Call me crazy, posting this on a coin blog, but I can’t help myself! I am interested in the Hatfield and McCoy Feud, and after the new three-day series on (History Channel), and the fact that a store, they bought goods from, was featured on American Pickers, I am hooked!
I love history based in fact, so this got me thinking, what did the Hatfields and McCoys use as money? Coin were not as common then as know, neither were they as well liked, but there must have been some trading hands. I am sure they did a lot of trading of physical goods, but I am sure there was some coins exchanged as well.
The question is, what type and denomination or metal content? It could have been gold coins, silver coins, copper coins or even some private store tokens. I ma sure they used paper currency as protrayed in the TV series. But who knows, it’s fun to guess, when based in certain facts.
The Hatfield and McCoy Feud lasted generations according to some resources, but the worst of the feuding occurred from 1878-1889. So, this is the best area to consider what coins they might have spent during their feuding years.
The Hatfields and Mc Coys were separated by the Tug River and the Tug River is a border between Kentucky and West Virginia. So most of their coins would not be mint marked being in close proximity to the US Philadelphia Mint during this time. The Philadelphia Mint didn’t put a mint mark on coins during this time.
People of this era didn’t trust money as much as we do today, but they did use money in some transactions, if they were prominent enough to earn it. The Hatfields were, Devil Anse, was successful in the timber business, the McCoys not as successful, but owned a lot of land and livestock.
So, I think 1878 is the best place to start since it was the first year of the Morgan Silver Dollar, and of the feud. This coin was not popular during this time, but it’s possible they could have used one in a transaction or two.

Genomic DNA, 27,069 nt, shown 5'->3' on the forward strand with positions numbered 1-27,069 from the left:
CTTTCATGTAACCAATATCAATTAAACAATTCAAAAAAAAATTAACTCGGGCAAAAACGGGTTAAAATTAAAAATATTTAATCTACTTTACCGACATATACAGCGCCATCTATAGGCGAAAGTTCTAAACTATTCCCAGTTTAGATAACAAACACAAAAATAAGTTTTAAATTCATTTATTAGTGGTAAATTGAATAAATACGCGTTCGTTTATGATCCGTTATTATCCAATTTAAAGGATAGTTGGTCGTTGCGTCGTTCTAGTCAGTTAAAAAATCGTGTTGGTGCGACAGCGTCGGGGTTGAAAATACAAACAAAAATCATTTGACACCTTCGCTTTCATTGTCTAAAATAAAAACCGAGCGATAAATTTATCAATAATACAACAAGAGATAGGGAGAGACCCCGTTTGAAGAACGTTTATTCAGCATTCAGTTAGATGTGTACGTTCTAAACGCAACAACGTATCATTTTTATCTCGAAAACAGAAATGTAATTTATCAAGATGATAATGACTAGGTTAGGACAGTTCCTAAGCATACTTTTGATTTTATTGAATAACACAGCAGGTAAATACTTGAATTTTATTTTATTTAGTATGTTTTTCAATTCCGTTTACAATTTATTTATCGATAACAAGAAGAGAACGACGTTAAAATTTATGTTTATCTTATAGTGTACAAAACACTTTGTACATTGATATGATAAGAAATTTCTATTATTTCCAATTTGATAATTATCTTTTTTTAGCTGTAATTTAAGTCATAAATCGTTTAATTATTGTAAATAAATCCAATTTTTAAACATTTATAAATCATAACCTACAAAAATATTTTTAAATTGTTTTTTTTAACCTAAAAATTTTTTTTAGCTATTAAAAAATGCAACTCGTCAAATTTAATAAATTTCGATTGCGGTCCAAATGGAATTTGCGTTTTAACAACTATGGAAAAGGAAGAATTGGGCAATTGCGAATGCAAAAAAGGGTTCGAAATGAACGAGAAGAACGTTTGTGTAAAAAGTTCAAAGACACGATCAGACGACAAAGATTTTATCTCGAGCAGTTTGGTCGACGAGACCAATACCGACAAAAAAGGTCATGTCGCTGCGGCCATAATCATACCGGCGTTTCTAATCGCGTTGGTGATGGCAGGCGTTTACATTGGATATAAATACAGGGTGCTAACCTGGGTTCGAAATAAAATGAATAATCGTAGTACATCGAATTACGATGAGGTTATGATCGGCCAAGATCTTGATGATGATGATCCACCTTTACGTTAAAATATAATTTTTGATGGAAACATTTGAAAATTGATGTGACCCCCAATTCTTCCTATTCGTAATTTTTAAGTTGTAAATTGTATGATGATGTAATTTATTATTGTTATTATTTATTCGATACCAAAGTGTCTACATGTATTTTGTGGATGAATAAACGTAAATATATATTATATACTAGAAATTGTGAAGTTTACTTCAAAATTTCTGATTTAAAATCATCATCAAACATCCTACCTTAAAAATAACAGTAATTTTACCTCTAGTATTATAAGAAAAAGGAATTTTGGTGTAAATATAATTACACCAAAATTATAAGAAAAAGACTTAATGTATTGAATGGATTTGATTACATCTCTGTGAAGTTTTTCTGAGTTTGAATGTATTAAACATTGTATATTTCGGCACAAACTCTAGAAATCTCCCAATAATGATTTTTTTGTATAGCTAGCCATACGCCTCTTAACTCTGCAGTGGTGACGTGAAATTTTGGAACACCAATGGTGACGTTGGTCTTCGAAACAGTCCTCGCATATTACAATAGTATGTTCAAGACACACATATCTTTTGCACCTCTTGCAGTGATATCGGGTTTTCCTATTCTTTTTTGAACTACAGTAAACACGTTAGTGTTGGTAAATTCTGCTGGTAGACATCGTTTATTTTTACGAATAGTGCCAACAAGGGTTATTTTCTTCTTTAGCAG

The 1878 7 Tail Feather had a mintage of 9,759,550 so it’s possible one of the family members used the coin. Not only that, during the most dramatic years of the fued 1878-1889, there were millions more Morgan Dollars minted, so there’s chance they might have been used by either family.
Of course there were millions of earlier type coins minted before 1878 and those might have been more likely to be in the ownership of either clan. Older coins would have been most familiar and trusted for a value then newer issues.
That brings Seated Silver Dollar to mind since it had already been minted since 1840 and there’s a chance more of them were in circulation during this time. However, a dollar was a lot of money, to a lot of people and had some buying power in the Tug Valley region. I would think the smaller denomination coins would have been used more readily .
Considering the fact that a dollar was a large denomination, it might be more realistic to think the McCoys used cents up to dimes the most. Maybe the success of the Hatfields gave them a better chance of using the large silver dollar or even a half dollar, but they would have also used smaller coins as well. Just like all of us do today
It would be difficult to be authoritative on the subject, but any coin that came their way could have been spent during a transaction. Also, since Devil Anse ran a timber operation with employees he might have paid them in coins or even paper currency.
Furthermore they could have spent some Seated Half Dollars, Large Cents, Half Cents, Half Dimes, Seated Dimes. I would venture to say that they used a mixed batch of coins in ever day transactions, among the trading of what they raised and grew on their land.
I can’t back all of this with facts, but can only make a guess on what the families might have used in their trips to the local general store. We can never know exactly what the Hatfields and McCoys used as money, but it’s interesting to think of what they could or might have used.
You just never know if one of your prized coins in your collection might have been used during the Hatfield and McCoy Feud, but you can bet there’s some out there, and someone owns at least one. It would be an interesting connection of history and modern time to think you own a coin that this feuding family might have spent.